PhD Candidate Athena Engman, Professor Shyon Baumann, and Professor Josée Johnston on Political Consumption, Conventional Politics, and High Cultural Consumption

Athena Engman

PhD Candidate Athena Engman, Professor Shyon Baumann, and Professor Josée Johnston published an article in the International Journal of Consumer Studies. The article analyzes political consumption (referring to consumption that supports a political or ethical position) and its relationship with conventional forms of politics. The authors find that, contrary to earlier arguments, political consumption has not replaced conventional political behaviour and that those who engage in the practice of political consumption are actually more likely to engage in political activism.

Athena Engman is a PhD Candidate at the University of Toronto studying epistemology, philosophy of mind, and medical sociology. Her thesis probes the experiences of organ transplant recipients. Shyon Baumann is a Professor of Sociology at University of Toronto Mississauga. His research focuses on questions of evaluation, legitimacy, status, cultural schemas, and inequality. Josée Johnston is a Professor of Sociology at University of Toronto Mississauga. Her general research goal is to advance knowledge in the sociological study of food and consumer culture.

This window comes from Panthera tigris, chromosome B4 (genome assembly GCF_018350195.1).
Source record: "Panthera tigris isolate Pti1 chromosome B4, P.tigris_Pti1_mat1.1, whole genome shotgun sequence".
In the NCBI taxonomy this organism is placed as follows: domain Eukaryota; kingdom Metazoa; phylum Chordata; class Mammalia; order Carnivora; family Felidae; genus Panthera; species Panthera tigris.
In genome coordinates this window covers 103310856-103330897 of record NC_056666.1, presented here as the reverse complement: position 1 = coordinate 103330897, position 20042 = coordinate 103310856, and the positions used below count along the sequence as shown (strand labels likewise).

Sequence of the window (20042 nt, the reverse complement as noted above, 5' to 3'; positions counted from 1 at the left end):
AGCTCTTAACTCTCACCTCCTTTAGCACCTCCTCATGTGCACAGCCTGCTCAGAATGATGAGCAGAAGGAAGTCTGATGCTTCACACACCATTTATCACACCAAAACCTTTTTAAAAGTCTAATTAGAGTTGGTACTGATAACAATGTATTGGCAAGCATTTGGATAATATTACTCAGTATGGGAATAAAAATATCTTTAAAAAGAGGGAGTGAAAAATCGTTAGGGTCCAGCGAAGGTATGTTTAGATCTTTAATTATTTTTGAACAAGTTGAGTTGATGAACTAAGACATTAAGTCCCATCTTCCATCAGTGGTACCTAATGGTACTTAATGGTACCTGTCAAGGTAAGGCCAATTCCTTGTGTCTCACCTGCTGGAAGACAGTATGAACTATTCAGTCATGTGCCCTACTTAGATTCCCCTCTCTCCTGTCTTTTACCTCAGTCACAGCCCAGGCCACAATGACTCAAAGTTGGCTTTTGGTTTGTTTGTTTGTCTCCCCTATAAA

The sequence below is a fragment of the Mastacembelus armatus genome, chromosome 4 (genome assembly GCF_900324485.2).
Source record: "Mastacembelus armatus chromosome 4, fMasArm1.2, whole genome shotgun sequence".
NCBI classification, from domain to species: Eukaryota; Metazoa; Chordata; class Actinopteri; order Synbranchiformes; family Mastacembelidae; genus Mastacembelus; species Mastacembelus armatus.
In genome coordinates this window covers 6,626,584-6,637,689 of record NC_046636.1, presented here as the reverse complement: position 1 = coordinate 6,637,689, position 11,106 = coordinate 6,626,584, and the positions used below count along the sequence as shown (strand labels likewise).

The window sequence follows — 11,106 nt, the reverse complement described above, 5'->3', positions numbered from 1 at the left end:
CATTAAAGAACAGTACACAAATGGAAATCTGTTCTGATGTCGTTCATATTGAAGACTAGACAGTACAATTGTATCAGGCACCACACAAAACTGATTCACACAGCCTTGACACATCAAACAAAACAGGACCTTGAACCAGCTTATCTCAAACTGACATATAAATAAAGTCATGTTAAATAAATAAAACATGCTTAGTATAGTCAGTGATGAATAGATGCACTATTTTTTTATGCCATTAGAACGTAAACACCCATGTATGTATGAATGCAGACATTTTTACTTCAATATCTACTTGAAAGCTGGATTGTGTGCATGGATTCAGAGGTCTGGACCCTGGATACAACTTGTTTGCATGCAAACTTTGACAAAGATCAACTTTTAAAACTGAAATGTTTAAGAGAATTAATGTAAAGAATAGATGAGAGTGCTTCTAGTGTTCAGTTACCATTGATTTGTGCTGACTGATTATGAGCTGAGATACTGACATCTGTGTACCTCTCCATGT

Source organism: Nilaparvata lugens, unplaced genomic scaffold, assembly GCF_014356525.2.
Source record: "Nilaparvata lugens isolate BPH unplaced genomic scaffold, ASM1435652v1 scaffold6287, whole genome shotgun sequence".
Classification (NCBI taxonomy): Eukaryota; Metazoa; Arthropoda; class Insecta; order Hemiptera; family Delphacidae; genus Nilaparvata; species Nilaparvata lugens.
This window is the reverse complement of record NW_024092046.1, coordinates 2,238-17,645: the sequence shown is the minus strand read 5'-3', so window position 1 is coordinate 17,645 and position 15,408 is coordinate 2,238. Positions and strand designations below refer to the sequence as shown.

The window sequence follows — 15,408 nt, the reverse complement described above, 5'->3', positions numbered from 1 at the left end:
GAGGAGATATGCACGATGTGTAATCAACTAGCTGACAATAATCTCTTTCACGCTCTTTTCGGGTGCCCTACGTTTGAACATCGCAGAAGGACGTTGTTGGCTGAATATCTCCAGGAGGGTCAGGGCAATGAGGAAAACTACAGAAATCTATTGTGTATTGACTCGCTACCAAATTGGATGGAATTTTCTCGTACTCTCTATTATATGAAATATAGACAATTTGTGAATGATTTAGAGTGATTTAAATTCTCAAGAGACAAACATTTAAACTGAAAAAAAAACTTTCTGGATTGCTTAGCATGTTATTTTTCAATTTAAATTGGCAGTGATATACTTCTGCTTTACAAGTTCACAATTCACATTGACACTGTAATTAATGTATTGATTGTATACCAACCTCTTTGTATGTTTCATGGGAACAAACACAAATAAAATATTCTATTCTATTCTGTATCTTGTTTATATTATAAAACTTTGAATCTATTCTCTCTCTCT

We have posted the citation and the abstract of the article below. The full text is available through the University of Toronto Library Portal here.

Baumann, Shyon, Athena Engman, and Josée Johnston. 2015. “Political Consumption, Conventional Politics, and High Cultural Capital.” International Journal of Consumer Studies 39(5):413-421.

This article advances our knowledge of how political consumption is related to conventional forms of politics. Using survey data collected in Toronto in 2011, we examine how different kinds of political consumption are related to a range of conventional political behaviours. We find that, contrary to pessimistic views, political consumption is strongly correlated with conventional political behaviours. We do not find evidence for a crowding out or substitution effect of political consumption on conventional political behaviours. However, our findings suggest that political consumption is an individualized and relatively exclusive form of consumption, with demographic correlates that resemble other forms of high status cultural consumption and potentially limit its breadth.

Read the full article here.